The feeling you have, in the course of reading the book, is that an author of high intellect views from a high vantage point, the unfolding drama of human history with singular clarity. You are impressed with the erudition of the author which extends beyond historical facts and human history to what it means to be human and to diverse fields such as anthropology, genetics, evolution, ecology, behavior, culture, economics, and science in general. The author is endowed with a deep insight but his most impressive trait is the originality of his mind. In this regard, he presents two human traits, emanating from the capacity of abstract thinking namely myth making and imaginary reality. As examples of myth making, the author cites religion, ideology, and nationalism. The merit of these myths is that they expanded the capacity of human beings of associating and belonging from small numbered bands to thousands and eventually millions. The negative side is that humans believe in these myths to the extent that there are religious wars and ethnic cleansing. As an example of imaginary reality, the author cites the corporation of limited liability which made possible production and trade. Finally he mentions the creation of money which is rendered possible through trust.
The book covers a huge time span, from the appearance of Homo sapiens 70,000 years ago to the 21st century. The author was able to accommodate this huge period of human history in four hundred pages due to his discriminating ability for the essential.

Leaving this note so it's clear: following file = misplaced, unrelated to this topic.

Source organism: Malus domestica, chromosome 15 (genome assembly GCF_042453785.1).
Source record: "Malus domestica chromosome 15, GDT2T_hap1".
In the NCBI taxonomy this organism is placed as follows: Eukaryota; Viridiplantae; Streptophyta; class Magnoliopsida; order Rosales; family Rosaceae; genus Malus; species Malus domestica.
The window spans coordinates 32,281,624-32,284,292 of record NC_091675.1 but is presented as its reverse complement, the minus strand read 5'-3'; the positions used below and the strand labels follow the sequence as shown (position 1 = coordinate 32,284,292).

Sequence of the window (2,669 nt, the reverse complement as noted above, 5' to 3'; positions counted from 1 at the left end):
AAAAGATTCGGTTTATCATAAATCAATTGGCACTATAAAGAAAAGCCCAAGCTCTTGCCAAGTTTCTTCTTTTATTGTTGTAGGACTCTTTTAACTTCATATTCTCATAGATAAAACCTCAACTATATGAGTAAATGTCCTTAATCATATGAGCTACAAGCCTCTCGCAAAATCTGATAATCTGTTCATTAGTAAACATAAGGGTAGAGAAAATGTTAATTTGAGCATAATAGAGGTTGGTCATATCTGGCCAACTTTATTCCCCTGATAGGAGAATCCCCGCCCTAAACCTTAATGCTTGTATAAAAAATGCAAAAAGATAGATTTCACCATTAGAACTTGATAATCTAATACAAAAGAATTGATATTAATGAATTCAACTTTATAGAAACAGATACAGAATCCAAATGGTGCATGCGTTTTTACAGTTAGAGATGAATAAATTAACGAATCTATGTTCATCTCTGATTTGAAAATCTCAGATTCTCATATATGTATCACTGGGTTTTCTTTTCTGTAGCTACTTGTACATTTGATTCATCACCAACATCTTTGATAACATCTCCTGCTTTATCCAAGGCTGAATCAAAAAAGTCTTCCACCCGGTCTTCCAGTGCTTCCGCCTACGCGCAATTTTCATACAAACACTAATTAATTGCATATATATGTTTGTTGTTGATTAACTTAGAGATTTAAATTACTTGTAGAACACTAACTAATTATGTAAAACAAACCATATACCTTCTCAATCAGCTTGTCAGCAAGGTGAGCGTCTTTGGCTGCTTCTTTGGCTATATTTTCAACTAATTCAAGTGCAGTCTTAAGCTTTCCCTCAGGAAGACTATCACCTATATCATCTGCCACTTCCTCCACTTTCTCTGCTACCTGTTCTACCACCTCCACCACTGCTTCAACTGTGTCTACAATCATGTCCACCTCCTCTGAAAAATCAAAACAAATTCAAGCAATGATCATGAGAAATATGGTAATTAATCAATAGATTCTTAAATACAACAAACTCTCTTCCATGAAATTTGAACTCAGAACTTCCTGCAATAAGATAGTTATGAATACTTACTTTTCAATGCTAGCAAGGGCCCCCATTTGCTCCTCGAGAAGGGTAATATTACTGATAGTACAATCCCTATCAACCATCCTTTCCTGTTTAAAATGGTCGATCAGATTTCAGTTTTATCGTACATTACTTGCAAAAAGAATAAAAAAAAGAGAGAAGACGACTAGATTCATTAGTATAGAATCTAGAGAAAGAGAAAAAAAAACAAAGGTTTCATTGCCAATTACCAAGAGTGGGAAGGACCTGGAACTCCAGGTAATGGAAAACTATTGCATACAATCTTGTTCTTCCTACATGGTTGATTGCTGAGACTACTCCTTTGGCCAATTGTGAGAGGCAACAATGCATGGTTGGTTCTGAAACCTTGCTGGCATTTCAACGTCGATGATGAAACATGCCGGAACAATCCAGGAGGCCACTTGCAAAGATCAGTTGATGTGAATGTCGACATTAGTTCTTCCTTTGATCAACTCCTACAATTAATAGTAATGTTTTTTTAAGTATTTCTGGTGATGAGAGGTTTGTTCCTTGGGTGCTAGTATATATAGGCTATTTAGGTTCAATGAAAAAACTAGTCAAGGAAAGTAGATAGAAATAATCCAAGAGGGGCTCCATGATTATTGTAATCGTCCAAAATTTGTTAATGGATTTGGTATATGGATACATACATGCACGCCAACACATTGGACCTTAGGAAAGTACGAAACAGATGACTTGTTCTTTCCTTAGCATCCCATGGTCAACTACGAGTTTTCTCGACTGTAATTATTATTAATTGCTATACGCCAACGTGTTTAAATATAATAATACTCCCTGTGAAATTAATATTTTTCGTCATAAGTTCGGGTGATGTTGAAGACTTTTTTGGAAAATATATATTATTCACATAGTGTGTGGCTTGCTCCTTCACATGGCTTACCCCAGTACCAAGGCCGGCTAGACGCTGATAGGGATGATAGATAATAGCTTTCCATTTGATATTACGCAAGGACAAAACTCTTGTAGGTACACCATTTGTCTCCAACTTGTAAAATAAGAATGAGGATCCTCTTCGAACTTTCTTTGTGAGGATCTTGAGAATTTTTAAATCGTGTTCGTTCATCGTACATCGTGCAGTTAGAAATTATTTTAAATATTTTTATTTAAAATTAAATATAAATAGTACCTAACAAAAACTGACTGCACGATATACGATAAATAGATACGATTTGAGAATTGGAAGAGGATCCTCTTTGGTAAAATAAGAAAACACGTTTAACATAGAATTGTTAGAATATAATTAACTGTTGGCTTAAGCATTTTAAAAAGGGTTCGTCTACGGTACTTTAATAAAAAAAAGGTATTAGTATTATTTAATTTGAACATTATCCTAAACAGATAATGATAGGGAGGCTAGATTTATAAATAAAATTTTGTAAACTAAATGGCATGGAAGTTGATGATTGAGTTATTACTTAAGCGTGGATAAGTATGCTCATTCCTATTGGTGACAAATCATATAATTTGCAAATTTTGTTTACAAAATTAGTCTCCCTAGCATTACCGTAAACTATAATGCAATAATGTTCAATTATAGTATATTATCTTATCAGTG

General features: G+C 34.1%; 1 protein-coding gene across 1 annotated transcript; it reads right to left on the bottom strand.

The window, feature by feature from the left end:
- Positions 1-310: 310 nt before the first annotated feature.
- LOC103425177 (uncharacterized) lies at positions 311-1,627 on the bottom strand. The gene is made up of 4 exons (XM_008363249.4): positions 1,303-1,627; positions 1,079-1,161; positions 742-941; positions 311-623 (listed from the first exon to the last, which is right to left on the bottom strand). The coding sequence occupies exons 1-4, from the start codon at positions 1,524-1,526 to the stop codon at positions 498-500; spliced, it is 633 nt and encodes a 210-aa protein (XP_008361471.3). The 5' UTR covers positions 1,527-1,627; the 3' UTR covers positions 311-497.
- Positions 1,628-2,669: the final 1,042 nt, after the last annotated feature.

The characteristics that endowed Homo sapiens with huge advantages were his large brain, abstract thinking, superior learning abilities, language and communication, the use of tools, and complex social structures.
For many millennia following their exodus from Africa, humans existed as hunters-gatherers.
The invention of Agriculture occurred 10,000 years ago. Agriculture resulted in sedentary life, accumulation of food surpluses, creation of cities, stratification of society, with bureaucracy, army, priesthood, nobility, kings and the creation of empires. Credit and detailed accounts led initially to the discovery of partial script confined to Arithmetic such as the Sumerian script in Mesopotamia. Eventually full script was invented for the writing of text such as the Cuneiform in Mesopotamia and hieroglyphics in Egypt.
The next landmark in human history took place five hundred years ago with the scientific revolution.
The scientific revolution was followed two hundred years ago by the industrial revolution which in combination with energy and capital resulted in unprecedented growth, wealth accumulation - albeit unequally - and population explosion. Industrialization was intimately connected with Imperialism and the colonization of a large part of the globe by the European powers during the nineteenth century.
The industrial growth by the end of the twentieth century along with the uncritical subjugation of the planet led to very serious ecological degradation posing a danger for the very survival of the human species.
Finally, in the early twenty-first century with the rapid development of genetic engineering, we are witnessing the transition from the Darwinian evolution to 'intelligent design' with the human animal playing the role of god.
Probably the most trite, simplistic and woefully platitudinous history of mankind that will ever be written. At least I hope so. Vacuous, driven by opinion and hopelessly facile... Just find the passage about Ghandi: read, laugh then weep. Ladybird history at best. Utter tosh.